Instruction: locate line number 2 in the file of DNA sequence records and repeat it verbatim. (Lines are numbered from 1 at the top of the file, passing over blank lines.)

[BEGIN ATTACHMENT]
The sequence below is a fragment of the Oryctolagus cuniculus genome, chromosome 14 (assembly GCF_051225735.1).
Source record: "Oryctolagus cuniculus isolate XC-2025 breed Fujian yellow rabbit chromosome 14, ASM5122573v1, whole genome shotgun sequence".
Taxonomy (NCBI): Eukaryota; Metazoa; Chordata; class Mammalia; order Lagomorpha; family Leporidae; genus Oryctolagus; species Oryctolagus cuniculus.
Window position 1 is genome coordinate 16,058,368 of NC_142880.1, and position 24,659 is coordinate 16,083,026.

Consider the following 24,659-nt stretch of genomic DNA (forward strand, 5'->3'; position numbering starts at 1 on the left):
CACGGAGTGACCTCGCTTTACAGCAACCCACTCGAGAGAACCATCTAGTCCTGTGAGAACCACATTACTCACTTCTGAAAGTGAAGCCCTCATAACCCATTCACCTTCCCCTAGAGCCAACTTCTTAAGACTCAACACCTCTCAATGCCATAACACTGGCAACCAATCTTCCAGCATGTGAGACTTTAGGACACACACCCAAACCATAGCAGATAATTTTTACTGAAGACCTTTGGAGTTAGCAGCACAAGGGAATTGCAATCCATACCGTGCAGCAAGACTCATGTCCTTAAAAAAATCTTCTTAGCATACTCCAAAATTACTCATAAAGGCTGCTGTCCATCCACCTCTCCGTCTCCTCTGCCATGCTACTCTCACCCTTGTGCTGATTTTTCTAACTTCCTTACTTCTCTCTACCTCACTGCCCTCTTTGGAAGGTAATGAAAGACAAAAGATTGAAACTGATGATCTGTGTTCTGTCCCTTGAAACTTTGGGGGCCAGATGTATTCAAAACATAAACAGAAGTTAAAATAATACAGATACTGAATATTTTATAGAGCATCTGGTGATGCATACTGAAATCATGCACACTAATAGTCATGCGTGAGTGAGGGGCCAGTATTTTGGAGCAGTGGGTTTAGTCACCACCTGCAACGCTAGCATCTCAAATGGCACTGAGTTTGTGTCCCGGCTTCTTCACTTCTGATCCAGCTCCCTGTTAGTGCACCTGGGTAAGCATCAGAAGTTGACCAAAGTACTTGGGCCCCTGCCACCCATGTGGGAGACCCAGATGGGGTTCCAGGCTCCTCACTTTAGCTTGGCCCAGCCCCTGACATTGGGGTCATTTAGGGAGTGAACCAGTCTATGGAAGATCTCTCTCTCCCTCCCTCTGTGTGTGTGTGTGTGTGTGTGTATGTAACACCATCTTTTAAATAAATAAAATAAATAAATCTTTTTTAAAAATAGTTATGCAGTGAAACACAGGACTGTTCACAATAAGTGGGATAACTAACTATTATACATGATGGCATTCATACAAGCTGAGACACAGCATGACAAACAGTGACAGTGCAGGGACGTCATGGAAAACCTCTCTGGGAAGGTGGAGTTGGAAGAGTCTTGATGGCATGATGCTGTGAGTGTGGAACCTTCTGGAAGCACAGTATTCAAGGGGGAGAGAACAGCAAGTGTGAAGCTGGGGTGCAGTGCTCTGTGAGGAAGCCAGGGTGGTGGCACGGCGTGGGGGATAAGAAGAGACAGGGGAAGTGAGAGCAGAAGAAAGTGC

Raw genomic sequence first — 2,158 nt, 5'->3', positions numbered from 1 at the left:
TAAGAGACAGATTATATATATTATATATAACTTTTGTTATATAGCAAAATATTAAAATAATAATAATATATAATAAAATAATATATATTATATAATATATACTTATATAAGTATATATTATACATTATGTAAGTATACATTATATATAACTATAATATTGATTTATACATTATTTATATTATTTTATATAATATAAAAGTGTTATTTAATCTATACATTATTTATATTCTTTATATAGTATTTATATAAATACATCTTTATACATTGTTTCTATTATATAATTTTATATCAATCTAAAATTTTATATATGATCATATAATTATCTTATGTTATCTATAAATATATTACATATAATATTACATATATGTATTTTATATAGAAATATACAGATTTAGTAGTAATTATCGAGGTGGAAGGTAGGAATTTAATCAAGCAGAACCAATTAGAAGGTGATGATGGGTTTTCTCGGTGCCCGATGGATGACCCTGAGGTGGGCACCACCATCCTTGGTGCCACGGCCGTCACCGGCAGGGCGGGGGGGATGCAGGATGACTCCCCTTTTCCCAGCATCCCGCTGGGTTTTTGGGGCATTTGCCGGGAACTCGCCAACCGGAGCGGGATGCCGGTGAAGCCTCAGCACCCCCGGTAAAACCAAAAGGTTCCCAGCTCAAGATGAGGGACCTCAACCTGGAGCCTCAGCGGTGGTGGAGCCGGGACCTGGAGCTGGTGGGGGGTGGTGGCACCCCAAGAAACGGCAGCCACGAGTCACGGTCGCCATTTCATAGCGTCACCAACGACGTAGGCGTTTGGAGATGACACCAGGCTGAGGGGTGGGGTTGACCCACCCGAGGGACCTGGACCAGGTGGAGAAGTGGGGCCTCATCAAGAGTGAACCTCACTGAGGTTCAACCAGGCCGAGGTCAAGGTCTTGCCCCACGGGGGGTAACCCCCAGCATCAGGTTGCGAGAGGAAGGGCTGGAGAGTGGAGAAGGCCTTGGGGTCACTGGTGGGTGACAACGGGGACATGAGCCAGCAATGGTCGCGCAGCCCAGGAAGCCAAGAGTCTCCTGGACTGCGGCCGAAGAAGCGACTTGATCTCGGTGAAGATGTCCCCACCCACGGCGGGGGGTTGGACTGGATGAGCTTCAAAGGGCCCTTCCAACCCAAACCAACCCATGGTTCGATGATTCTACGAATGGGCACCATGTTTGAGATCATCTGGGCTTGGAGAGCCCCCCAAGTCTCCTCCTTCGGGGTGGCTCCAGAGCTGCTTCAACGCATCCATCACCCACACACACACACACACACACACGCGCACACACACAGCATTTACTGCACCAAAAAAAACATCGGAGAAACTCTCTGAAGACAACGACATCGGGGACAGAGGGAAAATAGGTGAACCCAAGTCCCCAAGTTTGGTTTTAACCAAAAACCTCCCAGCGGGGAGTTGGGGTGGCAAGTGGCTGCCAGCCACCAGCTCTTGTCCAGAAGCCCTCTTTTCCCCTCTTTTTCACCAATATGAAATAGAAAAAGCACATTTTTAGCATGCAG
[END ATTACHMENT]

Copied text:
Source record: "Oryctolagus cuniculus isolate XC-2025 breed Fujian yellow rabbit chromosome 14, ASM5122573v1, whole genome shotgun sequence".